I am deep in the midst of writing the next edition of Non-Obvious and identifying new trends for 2017. The research has been leading me down some interesting paths as I curate this weekly email for you. You’ll see some of those emerge this week, in stories that take you inside the strange Korean social eating trend of “Mokbang” and a chatbot that can replace your nerdy but media savvy friend to tell you what newsactually matters.
There are also sales tips from a Faberge exec on how to entice the super wealthy, and a two minute sales tutorial on how to run a lemonade stand that might just teach you everything ever need to know about business. Enjoy this week’s non-obvious stories!
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A Guide On Selling To Extremely Wealthy Customers
You may never need to sell a $280,000 watch – but the sales techniques shared in this great interview with Jon OmerVice President of luxury jewelry and watchmaker Fabergé will be useful when trying to influence just about anyone. One piece of advice from the interview, for example, is Omer’s realization about the importance of credibility and being referred versus cold calling. “Credibility comes not only from jobs I’ve had, but also from the people introducing me.” The interview is filled with useful tips like that, and worth a read for his insights into luxury consumers – whether you happen to sell to them or not.
Everything You Need To Know About Business (Courtesy of Ice-T)
If you want to sell more lemonade, “use words like artisanal.” I loved everything about this TV spot from Geico, including the making of video and the extended cut of actor/rapper Ice-T sharing his unique take on how to be successful in business (and in selling lemonade). The effort shows what simple power can come from casting a talented actor, creating more assets beyond a 30 second spot and telling us the story behind the making of an entertaining ad. This was a winner from Geico for creativity, acting, casting and for storytelling.
The Curious Korean Trend Of Social Eating
While watching a video of someone else eat may not be on your bucket list of things to do before you die – but it has become strangely popular in places far outside China. In an announcement this week, social gaming video platform Twitch announced its plans create a new channel called “social eating” to capitalize on this trend – and looking at some of the content behind it is a great exercise in reminding yourself of an undeniable fact: just because something appears stupid doesn’t mean it won’t find a global audience.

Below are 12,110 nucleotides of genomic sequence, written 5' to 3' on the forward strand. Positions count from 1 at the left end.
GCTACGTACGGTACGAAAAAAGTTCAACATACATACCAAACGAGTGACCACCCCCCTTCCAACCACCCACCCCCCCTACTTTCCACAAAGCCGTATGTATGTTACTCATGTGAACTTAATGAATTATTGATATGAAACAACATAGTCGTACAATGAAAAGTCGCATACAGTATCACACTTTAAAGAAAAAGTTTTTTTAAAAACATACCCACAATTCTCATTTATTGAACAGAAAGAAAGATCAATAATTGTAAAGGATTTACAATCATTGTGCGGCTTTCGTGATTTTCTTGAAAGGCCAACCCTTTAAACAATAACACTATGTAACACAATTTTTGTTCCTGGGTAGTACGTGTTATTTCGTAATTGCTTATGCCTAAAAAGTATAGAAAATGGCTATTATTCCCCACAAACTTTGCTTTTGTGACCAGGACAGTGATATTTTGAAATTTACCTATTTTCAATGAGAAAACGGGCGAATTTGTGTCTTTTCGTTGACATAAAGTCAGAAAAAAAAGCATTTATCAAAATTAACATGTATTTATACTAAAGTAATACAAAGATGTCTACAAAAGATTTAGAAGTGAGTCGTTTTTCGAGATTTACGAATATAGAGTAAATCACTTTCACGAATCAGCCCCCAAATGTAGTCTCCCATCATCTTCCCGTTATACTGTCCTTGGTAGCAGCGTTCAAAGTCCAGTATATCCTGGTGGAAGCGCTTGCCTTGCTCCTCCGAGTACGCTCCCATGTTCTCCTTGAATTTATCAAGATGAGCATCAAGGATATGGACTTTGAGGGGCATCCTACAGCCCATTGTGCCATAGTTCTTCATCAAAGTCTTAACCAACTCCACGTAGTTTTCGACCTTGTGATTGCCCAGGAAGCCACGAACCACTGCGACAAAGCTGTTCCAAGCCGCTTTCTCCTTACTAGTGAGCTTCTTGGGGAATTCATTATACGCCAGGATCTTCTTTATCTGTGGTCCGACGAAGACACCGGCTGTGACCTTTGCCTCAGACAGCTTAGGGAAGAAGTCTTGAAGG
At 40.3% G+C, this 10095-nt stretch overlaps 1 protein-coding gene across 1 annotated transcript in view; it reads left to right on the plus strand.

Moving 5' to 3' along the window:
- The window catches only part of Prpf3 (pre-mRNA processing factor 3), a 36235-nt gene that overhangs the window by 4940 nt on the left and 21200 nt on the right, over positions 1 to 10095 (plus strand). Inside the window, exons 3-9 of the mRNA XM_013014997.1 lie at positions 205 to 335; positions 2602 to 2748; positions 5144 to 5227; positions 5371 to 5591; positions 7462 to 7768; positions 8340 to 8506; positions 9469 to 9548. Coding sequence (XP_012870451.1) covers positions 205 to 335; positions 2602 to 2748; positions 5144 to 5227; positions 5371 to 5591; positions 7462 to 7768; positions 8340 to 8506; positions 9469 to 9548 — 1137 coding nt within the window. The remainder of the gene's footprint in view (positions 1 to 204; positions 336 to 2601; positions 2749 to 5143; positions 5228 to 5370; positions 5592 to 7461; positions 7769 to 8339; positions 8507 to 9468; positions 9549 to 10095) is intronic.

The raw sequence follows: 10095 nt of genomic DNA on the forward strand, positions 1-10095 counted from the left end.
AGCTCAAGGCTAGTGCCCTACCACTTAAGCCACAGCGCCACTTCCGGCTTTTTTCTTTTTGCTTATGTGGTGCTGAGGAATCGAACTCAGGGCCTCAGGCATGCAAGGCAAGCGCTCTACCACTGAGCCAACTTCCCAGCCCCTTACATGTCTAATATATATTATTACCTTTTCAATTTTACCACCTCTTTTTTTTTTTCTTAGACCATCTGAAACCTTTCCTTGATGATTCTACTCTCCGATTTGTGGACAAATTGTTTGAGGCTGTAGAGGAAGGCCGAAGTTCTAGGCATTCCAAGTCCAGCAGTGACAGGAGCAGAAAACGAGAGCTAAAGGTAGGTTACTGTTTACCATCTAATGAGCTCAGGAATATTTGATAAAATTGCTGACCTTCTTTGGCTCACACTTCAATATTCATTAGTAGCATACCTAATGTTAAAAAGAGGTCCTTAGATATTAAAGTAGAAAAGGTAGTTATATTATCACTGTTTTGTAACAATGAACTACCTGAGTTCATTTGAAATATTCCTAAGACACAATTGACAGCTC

Oculus Rift Offers VR Replays of NBA Games
Miss the big game? Want to see it live but can’t make it? This week, Oculus Rift offered the next best thing … a chance to watch the NBA Finals on replay, aided by VR so you can feel like you were there. The idea paints an interesting vision for the future of sports. Would people potentially watch sports on time delay in VR if they could feel like they were physically ON the field with the players? There are all kinds of interesting possibilities here.
IKEA Aims To Test Ecommerce In Belgium
Even IKEA has been watching the rise of ecommerce, and soon they will be testing a new experience for customers in Belgium and other smaller countries where the majority of product shopping and selection happens online and the physical space is mainly used for pickups. The move is a smart one for the brand, and the results will be worth watching for anyone interested in the future of retail and consumer experiences.
The Chatbot That Removes BS From Political News
It is a bold promise to make political news factual and unbiased – but a chatbot called Purple is trying to do exactly that. Signing up via Facebook Messenger immediately puts you into an experience that feels like a 24-hour tech support messaging chat, except the topic is political news served up in bite-sized chunks to make reading seem more conversational. The idea is an intriguing one – perhaps the only way to make political reporting less biased is to remove humans from it entirely and hand it over to the bots.
How Are These Stories Chosen?
Every week I review more than a hundred data sources to curate the best and most under appreciated marketing stories of the week. The aim of this email is to spotlight these “non-obvious” stories, along with a quick take on why they matter for you. I hope you find this email interesting and useful … and am always open to your suggestions on how I might make it better!